“Oh my god,” I said, turning in my seat. “Oh my god.” Such was my reaction at the end of FADE, a small production by Seattle Public Theater at the Bathhouse Theatre. The show used two actors, and one set. FADE is an unapologetically Latinx play about how people bond and change over time.
Lucia (Pronounced Loo-see-uh, never loo-sha) arrives late at night, and meets after-hours custodian Abel (A-bell, not able). When Abel arrives to clean, Lucia ignores him, that is until she needs help. Yet, Lucia needs more than someone to fix her shelving. She needs someone to whom she can vent to. Lucia tells Abel that the straight, white, cis, male writing staff sees her merely as a token, and her boss sees her as a translator for when he needs to scold his Latina maid. From the beginning she knows she’s on shaky ground. Her writing resume is thin, having only written one novel. She looks down on the show she’s writing for, which from the snippets heard is more like a program from another era. After she softens her spoiled and entitled attitude, she and Abel banter. They discuss who is more Mexican, the correct usage of Hispanic and Latino, and indignities suffered on them by the culturally uninformed and the resentment of being seen as a stereotype—while making plenty of assumptions and generalities about others, and each other.
The set is every office from your worst nightmares: cold, fluorescent lights illuminate a drab gray, and sparsely decorated room. It helped develop the sense of sterility, and unbelonging. It was interesting how toward the end you would see the characters getting affected by the environment via costume choices. The clothes became more uniform and drab, and less bright. Over the course of the play, a lamp is brought in, and some minor items are moved or shifted, but overall it remained the same exhausting, oppressive environment.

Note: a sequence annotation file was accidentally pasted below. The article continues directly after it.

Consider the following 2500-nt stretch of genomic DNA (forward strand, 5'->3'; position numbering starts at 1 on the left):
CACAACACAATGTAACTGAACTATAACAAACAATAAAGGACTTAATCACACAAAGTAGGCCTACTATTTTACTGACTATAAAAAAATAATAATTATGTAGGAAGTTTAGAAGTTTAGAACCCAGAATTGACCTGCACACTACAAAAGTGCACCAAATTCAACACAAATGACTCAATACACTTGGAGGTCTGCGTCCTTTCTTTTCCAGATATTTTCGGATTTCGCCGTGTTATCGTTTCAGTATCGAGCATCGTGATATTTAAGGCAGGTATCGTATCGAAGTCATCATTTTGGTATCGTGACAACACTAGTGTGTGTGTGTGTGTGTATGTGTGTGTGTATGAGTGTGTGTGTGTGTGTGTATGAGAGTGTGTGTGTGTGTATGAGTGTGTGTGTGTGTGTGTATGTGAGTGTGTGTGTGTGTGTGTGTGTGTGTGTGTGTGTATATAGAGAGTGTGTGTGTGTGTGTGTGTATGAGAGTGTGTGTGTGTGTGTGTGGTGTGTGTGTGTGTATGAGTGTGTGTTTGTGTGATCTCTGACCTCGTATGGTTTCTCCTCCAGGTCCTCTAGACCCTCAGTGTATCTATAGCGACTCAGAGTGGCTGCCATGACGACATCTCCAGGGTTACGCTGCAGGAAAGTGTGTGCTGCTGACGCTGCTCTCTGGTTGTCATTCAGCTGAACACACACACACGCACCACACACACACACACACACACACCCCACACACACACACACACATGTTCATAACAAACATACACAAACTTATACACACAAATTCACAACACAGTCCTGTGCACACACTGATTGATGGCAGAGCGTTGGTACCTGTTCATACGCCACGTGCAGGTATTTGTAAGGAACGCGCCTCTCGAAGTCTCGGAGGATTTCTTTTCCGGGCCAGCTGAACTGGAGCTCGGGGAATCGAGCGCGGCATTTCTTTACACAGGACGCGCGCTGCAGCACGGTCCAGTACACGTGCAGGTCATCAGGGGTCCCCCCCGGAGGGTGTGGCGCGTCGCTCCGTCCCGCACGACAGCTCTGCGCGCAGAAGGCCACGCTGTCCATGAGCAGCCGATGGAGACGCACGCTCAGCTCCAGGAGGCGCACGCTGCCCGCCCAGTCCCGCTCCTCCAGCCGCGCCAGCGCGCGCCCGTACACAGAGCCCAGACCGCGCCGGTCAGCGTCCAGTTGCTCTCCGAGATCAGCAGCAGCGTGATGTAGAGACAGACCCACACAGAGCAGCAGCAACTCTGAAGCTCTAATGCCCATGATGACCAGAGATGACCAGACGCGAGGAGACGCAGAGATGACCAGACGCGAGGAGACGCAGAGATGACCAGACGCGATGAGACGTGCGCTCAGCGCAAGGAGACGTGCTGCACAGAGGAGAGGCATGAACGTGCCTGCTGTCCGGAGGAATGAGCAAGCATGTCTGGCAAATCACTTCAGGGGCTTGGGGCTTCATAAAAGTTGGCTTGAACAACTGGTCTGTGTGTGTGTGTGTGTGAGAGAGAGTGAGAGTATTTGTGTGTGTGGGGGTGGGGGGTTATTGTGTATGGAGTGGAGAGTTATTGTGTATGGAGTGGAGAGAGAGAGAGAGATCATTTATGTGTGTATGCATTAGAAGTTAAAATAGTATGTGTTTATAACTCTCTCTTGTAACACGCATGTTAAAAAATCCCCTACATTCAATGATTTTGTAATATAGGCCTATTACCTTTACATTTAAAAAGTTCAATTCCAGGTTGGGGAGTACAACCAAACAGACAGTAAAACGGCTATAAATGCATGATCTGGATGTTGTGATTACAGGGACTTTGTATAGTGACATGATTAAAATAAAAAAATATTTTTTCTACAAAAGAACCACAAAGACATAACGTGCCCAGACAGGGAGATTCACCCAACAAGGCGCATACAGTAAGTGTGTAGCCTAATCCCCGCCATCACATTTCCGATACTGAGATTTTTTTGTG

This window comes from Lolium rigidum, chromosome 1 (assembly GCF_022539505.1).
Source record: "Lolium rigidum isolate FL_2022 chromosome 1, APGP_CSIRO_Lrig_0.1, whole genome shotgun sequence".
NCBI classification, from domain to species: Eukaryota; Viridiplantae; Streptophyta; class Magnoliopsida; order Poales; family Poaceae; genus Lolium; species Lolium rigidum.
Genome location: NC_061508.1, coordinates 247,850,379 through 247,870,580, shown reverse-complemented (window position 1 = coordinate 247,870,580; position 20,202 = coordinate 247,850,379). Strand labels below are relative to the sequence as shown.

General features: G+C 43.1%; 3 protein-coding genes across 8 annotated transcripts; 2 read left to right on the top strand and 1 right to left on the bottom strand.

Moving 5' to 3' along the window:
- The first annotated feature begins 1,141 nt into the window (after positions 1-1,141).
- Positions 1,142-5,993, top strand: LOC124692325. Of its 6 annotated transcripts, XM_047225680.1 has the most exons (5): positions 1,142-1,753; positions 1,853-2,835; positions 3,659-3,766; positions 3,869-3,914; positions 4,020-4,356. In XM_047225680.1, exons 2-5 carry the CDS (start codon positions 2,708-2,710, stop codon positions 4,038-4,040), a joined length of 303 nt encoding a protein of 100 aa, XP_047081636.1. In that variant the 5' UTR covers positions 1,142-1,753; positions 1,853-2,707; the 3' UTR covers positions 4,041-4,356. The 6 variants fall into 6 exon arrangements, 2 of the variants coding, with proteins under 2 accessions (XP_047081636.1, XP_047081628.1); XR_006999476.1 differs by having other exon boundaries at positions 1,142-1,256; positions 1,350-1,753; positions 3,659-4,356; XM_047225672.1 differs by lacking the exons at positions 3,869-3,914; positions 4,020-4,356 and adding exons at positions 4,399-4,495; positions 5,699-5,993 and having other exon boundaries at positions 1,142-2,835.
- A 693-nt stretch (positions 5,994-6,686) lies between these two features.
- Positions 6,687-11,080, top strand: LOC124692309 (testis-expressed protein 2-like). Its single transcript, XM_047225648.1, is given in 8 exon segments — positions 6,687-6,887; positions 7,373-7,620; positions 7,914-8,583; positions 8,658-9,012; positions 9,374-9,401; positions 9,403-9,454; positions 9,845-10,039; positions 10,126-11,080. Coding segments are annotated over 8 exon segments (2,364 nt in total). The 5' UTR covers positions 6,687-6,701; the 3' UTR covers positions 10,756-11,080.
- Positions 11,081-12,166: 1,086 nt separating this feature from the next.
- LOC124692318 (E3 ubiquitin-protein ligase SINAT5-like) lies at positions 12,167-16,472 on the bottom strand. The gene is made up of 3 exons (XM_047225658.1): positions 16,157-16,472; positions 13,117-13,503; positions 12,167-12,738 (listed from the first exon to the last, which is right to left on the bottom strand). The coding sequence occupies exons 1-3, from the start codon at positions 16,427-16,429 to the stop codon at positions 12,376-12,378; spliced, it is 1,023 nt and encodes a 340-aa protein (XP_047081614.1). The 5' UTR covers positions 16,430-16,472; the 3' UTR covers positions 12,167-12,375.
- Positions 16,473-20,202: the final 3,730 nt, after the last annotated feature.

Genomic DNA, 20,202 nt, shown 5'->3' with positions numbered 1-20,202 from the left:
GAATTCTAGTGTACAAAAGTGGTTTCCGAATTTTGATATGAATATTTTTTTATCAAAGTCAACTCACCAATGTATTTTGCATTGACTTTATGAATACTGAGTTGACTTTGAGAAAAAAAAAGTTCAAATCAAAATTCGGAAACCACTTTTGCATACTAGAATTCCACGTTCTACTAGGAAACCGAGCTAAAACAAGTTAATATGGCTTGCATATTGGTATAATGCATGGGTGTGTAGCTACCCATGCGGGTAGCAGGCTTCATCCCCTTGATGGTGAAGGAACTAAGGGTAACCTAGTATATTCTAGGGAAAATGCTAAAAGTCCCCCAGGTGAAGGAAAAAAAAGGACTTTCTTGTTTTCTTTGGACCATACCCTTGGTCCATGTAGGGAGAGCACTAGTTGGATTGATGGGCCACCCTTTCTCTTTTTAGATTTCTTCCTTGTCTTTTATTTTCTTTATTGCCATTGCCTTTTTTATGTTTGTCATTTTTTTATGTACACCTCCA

FADE at Seattle Public Theater. Photo by John Ulman.
When the overhead lights were turned off, pink and blue backlights silhouetted many scenes, while fun music played in the background. Abel would come in and take the trash, Lucia would grab a coat or bag. These scenes were cleverly used to mark the passage of time. They had a very day-in-the-life feel to them, and helped to draw the audience into the world.
There were only two characters being portrayed, so there was a lot of time to develop their personality. However, I felt it was done with exceptional care to perfectly justify both of them. Neither of them were remotely two-dimensional, and seem completely human. Lucia was a tiny bit strange, awkward, idealistic, and privileged. Abel was quiet, cynical in an oddly insulting way, and sarcastic. Both characters were nuanced, being both lovable and irritating at times.
Music is playing all the time: from when the audience enter the lobby until the end of the show. Most of the music was fun, upbeat Latin music, but occasionally there was a sad song to reflect the mood of the characters. While they never interacted with the music, it reflected their emotions and relationship.
At the end, Lucia transforms herself into the very thing she despised, perhaps as a metaphor about how harmful ambition can be. It was perfectly crafted because, while you left thinking deeply about the play, there were no plot holes, or unanswered questions, except for the omnipresent what comes next? This play moved me deeply, despite me not knowing the culture. I was dragged along and into the world, and was touched by the human characters. The play is for anyone and everyone, and leaves you with a new view of the way human beings are affected during their daily lives, both by other humans, and their jobs.